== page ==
Advice from a professional can help keep your pets safe.
It is always recommended that your pet have regular check-ups by your regular veterinarian to monitor your pet's health and to discuss other important preventive health care.
There is no guarantee of preventing a pet, or a human for that matter, from contracting disease. HOWEVER, there are solid measures that pet owners can take to tremendously decrease the risk to both their pet and themselves. Certain diseases, viruses, and parasites such as Rabies,...
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Healthcare & Emergency Animal Rescue Team
a non-profit 501(c)(3) organization
"On the Road Saving Lives"
Learning more about preventive healthcare can save your pet's life.
It is important that pet owners learn about the type of vaccines which will be most beneficial for their pets. The pet's age, health, vaccination history, geographics, environmental exposure, and other important factors play an important role to determine the proper vaccines for your pet and the frequency of their administration.
"Over-vaccinating" or "Under-vaccinating" can both pose a health risk to your pet. Your...
The health and safety of your pet is our primary concern. We take great pride in the care and services provided by our staff and use high quality vaccines which help reduce the risk of vaccine reaction. However, there is always a chance of vaccine reaction, even in pets which have never experienced an adverse reaction in the past. A description of types of vaccine reactions and the importance of immediate steps to take can be found on the Vaccine Reactions & Post Vaccine Care tab under our Resources page.
In an effort to provide the best means possible for your pet's protection against certain viruses/disease, HEART has structured its vaccination protocols in accordance with pharmaceutical manufacturer recommendations and warranties, in compliance with specific ordinances, regulations and laws, and based upon documented trial studies and specific guidelines and recommendations outlined by the American Veterinary Medical Board, American Veterinary Medical Association, American Animal Hospital Association, American Association of Feline Practitioners, and the California Veterinary Medical Board.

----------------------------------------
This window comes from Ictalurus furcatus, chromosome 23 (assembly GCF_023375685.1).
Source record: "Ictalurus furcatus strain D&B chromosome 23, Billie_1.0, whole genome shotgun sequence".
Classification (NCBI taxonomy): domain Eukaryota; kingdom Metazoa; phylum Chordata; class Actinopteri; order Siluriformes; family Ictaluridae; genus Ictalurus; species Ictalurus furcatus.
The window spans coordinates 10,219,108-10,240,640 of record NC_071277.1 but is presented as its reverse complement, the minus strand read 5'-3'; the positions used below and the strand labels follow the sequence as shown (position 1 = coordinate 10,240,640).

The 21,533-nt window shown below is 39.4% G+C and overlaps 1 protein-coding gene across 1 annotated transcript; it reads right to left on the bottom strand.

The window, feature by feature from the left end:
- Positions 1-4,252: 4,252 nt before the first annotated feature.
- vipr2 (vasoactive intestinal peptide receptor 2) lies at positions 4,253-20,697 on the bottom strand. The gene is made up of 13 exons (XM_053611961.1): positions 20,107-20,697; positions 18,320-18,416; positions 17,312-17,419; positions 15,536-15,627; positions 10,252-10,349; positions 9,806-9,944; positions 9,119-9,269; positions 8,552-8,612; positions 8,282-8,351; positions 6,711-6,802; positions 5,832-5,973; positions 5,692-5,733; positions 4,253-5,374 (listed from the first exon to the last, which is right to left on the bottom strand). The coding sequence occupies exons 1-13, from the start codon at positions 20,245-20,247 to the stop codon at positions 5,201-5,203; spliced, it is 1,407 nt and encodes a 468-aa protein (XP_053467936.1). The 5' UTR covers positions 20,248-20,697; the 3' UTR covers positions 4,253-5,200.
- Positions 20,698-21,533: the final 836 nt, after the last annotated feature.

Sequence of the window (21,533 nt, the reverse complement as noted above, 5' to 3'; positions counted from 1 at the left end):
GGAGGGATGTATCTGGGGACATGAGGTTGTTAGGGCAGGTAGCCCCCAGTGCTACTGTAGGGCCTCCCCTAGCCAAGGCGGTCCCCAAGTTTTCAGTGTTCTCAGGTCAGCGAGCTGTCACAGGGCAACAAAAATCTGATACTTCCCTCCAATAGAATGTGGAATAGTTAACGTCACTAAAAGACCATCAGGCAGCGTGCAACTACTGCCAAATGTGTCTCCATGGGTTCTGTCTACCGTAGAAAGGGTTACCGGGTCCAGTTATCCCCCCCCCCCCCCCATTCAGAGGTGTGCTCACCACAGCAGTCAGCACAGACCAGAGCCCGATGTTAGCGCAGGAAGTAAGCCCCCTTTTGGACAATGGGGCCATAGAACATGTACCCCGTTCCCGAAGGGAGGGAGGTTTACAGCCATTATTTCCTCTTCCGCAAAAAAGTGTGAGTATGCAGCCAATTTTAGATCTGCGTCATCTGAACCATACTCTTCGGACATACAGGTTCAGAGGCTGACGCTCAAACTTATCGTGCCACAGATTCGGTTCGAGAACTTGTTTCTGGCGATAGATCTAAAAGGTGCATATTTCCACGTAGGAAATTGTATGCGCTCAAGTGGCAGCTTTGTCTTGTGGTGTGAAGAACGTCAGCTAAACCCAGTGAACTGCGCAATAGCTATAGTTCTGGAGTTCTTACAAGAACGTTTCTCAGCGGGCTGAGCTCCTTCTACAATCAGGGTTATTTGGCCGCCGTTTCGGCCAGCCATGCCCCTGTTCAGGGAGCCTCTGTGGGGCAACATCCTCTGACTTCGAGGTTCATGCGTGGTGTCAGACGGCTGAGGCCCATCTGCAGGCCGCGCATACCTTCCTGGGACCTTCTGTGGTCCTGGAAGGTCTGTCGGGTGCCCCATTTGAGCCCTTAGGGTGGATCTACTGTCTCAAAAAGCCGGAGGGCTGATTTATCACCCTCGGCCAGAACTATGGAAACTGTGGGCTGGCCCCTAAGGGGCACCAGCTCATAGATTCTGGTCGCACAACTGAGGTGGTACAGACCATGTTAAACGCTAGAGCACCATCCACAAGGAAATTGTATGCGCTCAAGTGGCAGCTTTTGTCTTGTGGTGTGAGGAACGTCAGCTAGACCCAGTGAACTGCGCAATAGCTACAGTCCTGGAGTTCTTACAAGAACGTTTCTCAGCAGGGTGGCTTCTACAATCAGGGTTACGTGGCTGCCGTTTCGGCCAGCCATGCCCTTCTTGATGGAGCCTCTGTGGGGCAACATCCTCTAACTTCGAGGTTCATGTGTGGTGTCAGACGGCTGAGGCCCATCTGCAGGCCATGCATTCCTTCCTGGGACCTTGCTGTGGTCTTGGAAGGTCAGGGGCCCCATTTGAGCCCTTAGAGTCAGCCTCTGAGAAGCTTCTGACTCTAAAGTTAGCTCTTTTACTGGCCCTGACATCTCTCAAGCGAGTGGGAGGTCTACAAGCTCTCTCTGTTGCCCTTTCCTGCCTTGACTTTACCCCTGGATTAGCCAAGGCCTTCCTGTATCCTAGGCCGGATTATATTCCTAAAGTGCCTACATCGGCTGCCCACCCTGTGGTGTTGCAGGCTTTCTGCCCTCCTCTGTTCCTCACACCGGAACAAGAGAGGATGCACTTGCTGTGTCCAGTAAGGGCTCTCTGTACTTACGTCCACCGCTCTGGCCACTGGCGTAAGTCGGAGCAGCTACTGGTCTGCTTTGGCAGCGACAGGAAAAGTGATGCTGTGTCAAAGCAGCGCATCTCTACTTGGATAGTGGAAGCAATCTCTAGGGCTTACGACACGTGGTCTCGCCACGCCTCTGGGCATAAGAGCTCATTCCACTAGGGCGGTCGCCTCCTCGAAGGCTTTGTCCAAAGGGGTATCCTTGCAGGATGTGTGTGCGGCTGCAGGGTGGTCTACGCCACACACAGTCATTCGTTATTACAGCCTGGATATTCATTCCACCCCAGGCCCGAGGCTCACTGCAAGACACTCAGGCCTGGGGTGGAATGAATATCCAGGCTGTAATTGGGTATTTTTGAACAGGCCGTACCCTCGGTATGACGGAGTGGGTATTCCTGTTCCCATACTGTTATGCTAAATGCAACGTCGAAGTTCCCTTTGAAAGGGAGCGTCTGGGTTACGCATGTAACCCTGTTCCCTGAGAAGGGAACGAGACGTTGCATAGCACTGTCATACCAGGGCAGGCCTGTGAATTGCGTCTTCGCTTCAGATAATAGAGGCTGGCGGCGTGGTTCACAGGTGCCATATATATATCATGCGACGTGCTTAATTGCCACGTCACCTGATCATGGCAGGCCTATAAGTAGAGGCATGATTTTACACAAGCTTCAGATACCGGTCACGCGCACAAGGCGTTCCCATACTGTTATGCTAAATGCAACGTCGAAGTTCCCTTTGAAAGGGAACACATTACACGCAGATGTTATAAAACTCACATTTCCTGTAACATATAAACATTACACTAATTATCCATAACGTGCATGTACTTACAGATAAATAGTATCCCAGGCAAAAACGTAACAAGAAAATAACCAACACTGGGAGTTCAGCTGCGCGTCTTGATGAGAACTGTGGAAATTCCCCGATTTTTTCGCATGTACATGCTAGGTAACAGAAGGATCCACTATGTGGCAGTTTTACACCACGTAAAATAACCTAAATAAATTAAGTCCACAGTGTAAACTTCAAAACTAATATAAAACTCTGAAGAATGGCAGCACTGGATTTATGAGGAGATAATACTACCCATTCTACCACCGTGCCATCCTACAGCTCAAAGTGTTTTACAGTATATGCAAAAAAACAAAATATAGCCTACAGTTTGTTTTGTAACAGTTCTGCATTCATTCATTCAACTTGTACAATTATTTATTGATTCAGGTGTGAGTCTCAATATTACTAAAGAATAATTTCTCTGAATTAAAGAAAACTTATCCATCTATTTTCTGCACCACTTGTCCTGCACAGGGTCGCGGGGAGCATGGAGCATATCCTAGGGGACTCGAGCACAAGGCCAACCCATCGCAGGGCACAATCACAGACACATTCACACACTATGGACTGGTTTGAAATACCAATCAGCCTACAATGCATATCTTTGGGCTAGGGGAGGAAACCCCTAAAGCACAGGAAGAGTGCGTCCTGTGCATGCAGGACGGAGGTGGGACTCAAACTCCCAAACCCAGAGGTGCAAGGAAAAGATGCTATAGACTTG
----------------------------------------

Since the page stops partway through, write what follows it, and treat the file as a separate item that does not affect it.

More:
We do not vaccinate pets showing any signs of illness, pregnant pets, or female pets with litters which are less than 4 weeks old.
ALL PETS ADOPTED FROM SHELTERS SHOULD RECEIVE THE APPROPRIATE VACCINE BOOSTERS 1 MONTH AFTER ADOPTION. Pets adopted from RESCUE ORGANIZATIONS may also need boosters 1 month post-adoption.
HEART's recommendations for vaccinations should be used as a general guideline for their pets' vaccine needs. Certain guidelines may vary depending on geographics, medical history of your pet, and/or other variables and pertinent factors.
Studies have proven that pets which receive one set of each of the vaccinations needed between the age of 14 to 16 weeks old, whether it be the 1st, 2nd or 3rd set in the initial "puppy" or "kitten" series, achieve the best immunity to those viruses for which they have been vaccinated.
If your pet has ever experienced an adverse reaction to a vaccination, it is strongly recommended that you take your pet to your regular veterinarian to receive any needed vaccinations as it will require pre-vaccine medication and possibly post-vaccine medication, as well as observation and monitoring for several hours after receiving its vaccinations. Additionally, if your pet absolutely needs multiple vaccinations, it should only receive one vaccine at a time, waiting at least 2 weeks between vaccinations to help reduce the risk of vaccine reaction.
After vaccinating any pet, make sure that the pet can be watched or periodically checked during the following 24 hour period so that any possible adverse reaction to the vaccine can be quickly noticed and attended to accordingly. As such, make sure that cats are kept indoors for at least 24 hours post vaccination.